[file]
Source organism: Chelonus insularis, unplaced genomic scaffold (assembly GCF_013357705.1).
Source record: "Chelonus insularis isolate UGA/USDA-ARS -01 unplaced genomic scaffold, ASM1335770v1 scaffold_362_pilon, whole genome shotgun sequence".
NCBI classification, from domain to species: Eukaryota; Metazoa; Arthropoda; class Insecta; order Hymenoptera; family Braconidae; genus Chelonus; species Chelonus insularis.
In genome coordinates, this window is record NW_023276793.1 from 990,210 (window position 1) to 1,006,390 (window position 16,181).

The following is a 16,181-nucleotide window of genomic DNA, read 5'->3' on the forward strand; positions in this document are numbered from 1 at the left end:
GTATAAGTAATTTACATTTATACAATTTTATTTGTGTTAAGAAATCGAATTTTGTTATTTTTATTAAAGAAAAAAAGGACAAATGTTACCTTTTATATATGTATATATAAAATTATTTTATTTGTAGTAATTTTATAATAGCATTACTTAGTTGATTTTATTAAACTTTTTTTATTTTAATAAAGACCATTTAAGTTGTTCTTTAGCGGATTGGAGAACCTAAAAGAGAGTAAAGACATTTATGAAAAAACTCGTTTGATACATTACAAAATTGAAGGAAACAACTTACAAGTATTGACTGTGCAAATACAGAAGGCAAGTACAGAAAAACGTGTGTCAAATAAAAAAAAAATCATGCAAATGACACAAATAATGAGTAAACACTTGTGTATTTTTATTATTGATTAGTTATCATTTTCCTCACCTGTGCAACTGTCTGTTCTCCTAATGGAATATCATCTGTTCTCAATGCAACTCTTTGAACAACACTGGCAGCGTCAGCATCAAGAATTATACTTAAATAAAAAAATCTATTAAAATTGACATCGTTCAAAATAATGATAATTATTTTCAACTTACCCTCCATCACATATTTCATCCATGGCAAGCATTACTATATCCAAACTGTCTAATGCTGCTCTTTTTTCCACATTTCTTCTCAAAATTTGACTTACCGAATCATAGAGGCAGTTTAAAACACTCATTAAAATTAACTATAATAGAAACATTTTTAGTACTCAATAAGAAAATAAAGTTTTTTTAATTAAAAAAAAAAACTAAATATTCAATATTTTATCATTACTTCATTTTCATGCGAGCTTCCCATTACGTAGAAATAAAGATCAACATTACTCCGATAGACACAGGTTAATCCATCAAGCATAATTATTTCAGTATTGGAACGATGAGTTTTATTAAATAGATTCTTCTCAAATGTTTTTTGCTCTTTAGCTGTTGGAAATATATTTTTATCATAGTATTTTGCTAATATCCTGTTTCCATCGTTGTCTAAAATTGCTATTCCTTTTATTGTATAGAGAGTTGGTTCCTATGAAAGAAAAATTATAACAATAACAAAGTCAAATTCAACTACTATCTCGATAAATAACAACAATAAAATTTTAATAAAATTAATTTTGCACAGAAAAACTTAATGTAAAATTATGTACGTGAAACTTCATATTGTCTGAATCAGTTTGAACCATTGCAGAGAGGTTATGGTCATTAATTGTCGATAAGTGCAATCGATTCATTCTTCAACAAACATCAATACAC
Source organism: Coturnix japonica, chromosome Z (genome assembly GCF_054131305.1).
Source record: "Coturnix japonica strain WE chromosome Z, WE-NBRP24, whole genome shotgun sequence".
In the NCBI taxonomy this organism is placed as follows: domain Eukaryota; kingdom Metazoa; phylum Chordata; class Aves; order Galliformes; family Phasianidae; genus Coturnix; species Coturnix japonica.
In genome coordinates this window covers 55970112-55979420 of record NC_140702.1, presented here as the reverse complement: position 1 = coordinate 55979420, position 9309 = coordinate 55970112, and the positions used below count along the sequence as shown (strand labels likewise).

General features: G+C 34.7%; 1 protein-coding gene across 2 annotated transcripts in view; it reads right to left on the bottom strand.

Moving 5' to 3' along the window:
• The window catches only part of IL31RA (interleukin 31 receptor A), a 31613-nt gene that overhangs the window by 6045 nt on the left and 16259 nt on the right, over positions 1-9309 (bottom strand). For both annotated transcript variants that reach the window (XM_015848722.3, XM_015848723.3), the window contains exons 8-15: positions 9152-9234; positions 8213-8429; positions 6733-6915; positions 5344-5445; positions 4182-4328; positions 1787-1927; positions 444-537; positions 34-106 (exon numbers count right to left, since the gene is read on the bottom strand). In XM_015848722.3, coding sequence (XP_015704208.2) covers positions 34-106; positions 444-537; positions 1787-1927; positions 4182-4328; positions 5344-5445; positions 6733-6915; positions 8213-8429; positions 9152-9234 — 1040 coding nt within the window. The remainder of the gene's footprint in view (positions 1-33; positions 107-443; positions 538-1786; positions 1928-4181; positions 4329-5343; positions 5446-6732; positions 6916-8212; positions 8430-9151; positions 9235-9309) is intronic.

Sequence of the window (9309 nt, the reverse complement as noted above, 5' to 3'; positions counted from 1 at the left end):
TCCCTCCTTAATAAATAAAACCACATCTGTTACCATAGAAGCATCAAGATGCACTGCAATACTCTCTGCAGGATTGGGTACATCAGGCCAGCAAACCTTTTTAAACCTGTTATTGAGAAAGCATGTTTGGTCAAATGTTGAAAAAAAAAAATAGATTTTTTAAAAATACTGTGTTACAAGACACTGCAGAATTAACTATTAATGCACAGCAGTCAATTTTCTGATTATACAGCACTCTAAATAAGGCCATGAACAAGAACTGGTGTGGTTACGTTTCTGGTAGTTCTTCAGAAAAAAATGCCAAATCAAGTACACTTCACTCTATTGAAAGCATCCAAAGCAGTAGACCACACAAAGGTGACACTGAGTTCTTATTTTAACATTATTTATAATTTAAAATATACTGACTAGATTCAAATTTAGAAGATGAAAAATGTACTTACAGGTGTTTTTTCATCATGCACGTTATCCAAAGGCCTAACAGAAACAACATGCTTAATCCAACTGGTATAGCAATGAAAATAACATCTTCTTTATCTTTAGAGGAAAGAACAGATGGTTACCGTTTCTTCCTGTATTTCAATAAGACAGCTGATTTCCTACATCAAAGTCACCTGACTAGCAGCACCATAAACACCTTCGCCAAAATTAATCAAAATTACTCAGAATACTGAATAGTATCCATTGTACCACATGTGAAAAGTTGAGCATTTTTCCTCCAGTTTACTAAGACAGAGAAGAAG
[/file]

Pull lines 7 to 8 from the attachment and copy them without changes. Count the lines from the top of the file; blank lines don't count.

Source organism: Coturnix japonica, chromosome Z (genome assembly GCF_054131305.1).
Source record: "Coturnix japonica strain WE chromosome Z, WE-NBRP24, whole genome shotgun sequence".